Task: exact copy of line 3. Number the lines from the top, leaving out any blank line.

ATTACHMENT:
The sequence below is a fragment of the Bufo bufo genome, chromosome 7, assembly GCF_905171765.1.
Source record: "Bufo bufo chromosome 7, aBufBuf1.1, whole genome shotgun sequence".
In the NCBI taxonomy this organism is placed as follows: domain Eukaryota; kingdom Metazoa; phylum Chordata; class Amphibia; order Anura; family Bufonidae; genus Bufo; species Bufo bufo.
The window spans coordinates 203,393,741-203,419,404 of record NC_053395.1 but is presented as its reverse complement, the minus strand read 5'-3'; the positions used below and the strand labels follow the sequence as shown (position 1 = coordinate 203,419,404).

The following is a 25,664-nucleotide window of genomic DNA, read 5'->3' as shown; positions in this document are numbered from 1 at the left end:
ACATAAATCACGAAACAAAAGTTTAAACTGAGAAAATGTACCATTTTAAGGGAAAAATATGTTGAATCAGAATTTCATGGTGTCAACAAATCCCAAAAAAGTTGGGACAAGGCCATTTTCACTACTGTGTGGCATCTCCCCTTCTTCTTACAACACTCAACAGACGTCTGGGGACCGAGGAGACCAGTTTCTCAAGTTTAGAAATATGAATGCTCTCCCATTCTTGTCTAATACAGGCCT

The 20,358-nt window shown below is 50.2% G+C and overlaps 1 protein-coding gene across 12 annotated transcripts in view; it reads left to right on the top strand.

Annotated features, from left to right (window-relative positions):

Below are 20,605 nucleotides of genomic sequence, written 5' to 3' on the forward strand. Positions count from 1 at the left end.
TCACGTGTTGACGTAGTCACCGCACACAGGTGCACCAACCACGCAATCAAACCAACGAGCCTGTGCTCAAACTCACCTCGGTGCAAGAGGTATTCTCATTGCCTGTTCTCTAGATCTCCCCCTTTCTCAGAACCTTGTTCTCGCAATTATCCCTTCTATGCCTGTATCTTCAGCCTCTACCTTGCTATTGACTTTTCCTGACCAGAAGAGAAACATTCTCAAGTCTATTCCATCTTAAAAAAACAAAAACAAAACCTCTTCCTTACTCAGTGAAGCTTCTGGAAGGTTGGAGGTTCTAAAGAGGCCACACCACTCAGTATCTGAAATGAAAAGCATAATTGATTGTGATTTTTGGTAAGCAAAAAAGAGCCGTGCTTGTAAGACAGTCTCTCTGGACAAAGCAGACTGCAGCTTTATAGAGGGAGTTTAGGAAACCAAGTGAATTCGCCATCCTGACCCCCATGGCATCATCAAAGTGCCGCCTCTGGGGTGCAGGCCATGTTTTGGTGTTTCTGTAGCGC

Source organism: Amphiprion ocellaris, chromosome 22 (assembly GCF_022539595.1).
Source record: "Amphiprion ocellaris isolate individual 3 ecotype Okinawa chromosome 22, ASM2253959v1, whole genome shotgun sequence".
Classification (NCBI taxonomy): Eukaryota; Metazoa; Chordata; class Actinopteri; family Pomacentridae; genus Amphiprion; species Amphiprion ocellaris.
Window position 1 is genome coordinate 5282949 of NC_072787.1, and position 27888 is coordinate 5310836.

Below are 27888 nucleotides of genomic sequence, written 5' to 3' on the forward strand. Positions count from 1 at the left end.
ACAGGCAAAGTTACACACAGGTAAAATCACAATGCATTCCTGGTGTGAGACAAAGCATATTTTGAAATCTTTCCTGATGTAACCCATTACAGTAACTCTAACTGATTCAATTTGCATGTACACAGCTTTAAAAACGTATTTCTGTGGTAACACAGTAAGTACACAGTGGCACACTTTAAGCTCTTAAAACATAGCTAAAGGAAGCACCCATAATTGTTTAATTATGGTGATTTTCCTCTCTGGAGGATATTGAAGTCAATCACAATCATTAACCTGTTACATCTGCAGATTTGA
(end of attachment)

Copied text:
In the NCBI taxonomy this organism is placed as follows: domain Eukaryota; kingdom Metazoa; phylum Chordata; class Amphibia; order Anura; family Bufonidae; genus Bufo; species Bufo bufo.